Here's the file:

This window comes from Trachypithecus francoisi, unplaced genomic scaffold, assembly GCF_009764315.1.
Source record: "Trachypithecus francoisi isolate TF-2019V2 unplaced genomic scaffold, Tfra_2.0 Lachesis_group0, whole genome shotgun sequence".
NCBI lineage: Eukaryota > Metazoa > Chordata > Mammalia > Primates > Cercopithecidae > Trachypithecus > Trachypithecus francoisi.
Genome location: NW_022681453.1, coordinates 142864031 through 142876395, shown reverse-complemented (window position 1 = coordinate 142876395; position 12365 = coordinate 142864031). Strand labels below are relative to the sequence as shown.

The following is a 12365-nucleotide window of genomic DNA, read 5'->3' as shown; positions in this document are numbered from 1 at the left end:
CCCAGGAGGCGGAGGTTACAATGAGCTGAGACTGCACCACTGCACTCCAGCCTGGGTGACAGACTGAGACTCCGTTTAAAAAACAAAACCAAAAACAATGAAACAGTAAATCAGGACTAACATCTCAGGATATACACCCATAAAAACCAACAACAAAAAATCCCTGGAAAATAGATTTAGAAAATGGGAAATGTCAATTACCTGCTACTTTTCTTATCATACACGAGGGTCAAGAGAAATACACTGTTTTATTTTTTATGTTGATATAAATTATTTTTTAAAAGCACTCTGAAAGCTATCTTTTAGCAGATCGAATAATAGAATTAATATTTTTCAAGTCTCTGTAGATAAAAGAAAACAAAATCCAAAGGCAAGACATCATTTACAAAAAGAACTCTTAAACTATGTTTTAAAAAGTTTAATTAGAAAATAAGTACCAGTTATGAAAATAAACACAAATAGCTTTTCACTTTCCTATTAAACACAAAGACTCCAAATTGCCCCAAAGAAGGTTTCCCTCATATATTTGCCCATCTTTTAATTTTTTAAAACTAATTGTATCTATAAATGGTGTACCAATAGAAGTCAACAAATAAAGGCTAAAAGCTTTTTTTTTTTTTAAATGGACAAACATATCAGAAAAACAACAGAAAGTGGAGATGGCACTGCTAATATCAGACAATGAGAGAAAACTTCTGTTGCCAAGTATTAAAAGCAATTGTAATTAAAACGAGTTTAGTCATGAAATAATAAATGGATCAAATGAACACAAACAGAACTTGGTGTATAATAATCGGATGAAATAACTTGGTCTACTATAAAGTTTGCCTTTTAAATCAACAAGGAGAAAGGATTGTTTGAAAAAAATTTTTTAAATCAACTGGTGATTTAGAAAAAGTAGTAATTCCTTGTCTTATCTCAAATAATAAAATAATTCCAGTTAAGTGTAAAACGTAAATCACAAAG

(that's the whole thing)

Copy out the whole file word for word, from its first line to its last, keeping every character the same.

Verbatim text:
This window comes from Trachypithecus francoisi, unplaced genomic scaffold, assembly GCF_009764315.1.
Source record: "Trachypithecus francoisi isolate TF-2019V2 unplaced genomic scaffold, Tfra_2.0 Lachesis_group0, whole genome shotgun sequence".
NCBI lineage: Eukaryota > Metazoa > Chordata > Mammalia > Primates > Cercopithecidae > Trachypithecus > Trachypithecus francoisi.
Genome location: NW_022681453.1, coordinates 142864031 through 142876395, shown reverse-complemented (window position 1 = coordinate 142876395; position 12365 = coordinate 142864031). Strand labels below are relative to the sequence as shown.

The following is a 12365-nucleotide window of genomic DNA, read 5'->3' as shown; positions in this document are numbered from 1 at the left end:
CCCAGGAGGCGGAGGTTACAATGAGCTGAGACTGCACCACTGCACTCCAGCCTGGGTGACAGACTGAGACTCCGTTTAAAAAACAAAACCAAAAACAATGAAACAGTAAATCAGGACTAACATCTCAGGATATACACCCATAAAAACCAACAACAAAAAATCCCTGGAAAATAGATTTAGAAAATGGGAAATGTCAATTACCTGCTACTTTTCTTATCATACACGAGGGTCAAGAGAAATACACTGTTTTATTTTTTATGTTGATATAAATTATTTTTTAAAAGCACTCTGAAAGCTATCTTTTAGCAGATCGAATAATAGAATTAATATTTTTCAAGTCTCTGTAGATAAAAGAAAACAAAATCCAAAGGCAAGACATCATTTACAAAAAGAACTCTTAAACTATGTTTTAAAAAGTTTAATTAGAAAATAAGTACCAGTTATGAAAATAAACACAAATAGCTTTTCACTTTCCTATTAAACACAAAGACTCCAAATTGCCCCAAAGAAGGTTTCCCTCATATATTTGCCCATCTTTTAATTTTTTAAAACTAATTGTATCTATAAATGGTGTACCAATAGAAGTCAACAAATAAAGGCTAAAAGCTTTTTTTTTTTTTAAATGGACAAACATATCAGAAAAACAACAGAAAGTGGAGATGGCACTGCTAATATCAGACAATGAGAGAAAACTTCTGTTGCCAAGTATTAAAAGCAATTGTAATTAAAACGAGTTTAGTCATGAAATAATAAATGGATCAAATGAACACAAACAGAACTTGGTGTATAATAATCGGATGAAATAACTTGGTCTACTATAAAGTTTGCCTTTTAAATCAACAAGGAGAAAGGATTGTTTGAAAAAAATTTTTTAAATCAACTGGTGATTTAGAAAAAGTAGTAATTCCTTGTCTTATCTCAAATAATAAAATAATTCCAGTTAAGTGTAAAACGTAAATCACAAAG